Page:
What are your job accomplishments?

Someday, hopefully not too terribly soon, you’ll be looking for another job. And when that happens, you’ll need to sharpen your résumé so that it captures the attention of hiring managers.

Every hiring manager wishes for the applicant who tells him, “Here’s why you should hire me,” according to Jeannette Kraar, who writes for a blog called “Career Jockey.”

Unfortunately, the typical résumé simply lists job responsibilities, not accomplishments.

“Of course you need to make sure your reader understands what you did,” says Kraar. But your main focus should be itemizing victories, so that your future boss can imagine you doing the same things for him.

“Coming up with these facts for your résumé is no walk in the park. It’s work. This is especially true if what you did isn’t easily measured, or if you never spent much time thinking about your work this way,” she writes on her blog.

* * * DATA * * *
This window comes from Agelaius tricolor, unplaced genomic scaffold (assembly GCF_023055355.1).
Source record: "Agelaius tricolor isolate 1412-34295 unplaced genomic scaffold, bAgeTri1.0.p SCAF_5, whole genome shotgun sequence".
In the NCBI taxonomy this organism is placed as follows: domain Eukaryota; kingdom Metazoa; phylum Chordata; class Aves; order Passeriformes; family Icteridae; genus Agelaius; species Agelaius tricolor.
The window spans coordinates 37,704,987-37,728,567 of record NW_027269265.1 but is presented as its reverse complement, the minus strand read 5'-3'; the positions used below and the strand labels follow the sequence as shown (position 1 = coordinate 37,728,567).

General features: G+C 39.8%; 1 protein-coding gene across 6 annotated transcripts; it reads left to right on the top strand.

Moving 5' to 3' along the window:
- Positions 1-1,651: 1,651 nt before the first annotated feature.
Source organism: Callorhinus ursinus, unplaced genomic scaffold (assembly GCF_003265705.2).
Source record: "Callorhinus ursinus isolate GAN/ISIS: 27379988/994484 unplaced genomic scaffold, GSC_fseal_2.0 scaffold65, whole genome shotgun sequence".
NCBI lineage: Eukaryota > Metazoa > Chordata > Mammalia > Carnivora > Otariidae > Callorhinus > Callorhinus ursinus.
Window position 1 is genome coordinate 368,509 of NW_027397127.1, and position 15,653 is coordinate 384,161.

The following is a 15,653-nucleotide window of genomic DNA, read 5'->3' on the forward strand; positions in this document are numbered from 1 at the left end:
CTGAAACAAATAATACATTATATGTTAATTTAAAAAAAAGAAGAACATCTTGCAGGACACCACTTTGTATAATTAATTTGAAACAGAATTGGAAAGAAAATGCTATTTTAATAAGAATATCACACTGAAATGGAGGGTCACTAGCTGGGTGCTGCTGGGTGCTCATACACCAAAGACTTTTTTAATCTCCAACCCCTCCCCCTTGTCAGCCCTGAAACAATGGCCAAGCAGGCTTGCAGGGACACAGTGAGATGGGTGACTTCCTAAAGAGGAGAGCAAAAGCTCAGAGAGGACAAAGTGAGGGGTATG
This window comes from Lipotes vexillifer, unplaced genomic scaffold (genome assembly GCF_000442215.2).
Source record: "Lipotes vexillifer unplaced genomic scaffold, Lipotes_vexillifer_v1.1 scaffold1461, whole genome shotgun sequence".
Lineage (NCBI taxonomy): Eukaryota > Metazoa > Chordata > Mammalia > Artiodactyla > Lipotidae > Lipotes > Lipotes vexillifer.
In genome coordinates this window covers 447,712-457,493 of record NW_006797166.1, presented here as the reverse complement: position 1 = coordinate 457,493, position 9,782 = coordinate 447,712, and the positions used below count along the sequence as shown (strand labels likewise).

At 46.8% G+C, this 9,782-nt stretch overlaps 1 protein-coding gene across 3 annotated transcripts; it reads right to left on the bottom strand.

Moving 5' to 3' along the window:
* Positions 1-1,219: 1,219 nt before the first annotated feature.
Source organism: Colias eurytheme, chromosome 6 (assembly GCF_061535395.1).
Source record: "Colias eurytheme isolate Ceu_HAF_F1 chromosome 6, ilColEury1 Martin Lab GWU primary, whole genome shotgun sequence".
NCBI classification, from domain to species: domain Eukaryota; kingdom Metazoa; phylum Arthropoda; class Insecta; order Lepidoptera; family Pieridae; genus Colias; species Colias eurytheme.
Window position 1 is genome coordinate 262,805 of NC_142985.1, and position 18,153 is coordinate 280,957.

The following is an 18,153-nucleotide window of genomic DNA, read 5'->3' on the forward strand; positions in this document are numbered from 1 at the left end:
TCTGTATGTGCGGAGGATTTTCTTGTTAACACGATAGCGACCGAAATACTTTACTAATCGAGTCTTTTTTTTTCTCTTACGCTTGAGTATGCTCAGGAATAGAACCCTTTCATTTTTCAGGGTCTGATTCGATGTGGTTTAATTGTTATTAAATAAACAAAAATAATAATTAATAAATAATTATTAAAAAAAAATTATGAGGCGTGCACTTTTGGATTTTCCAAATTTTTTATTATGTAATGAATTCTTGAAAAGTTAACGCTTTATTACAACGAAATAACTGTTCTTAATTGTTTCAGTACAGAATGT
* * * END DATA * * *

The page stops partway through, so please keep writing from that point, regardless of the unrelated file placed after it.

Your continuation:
Difficult People D

So Kraar challenges you to do this:

Take just one position on your résumé and dissect it into bullet points. Put a check mark next to each item that describes an accomplishment. Put an X next to each one that describes a job responsibility. If you have more X’s than checks, you have some work to do.

The trouble for many of us is this: We’ve been doing what we do for so long, we don’t consider it an accomplishment anymore. But look at it this way: If you’ve tackled something big recently that won kudos from your boss, consider it an “accomplishment.” It should go on the résumé—now.

So take a look at your résumé, and do your next boss a favor: Make it high on accomplishment and low on job responsibilities.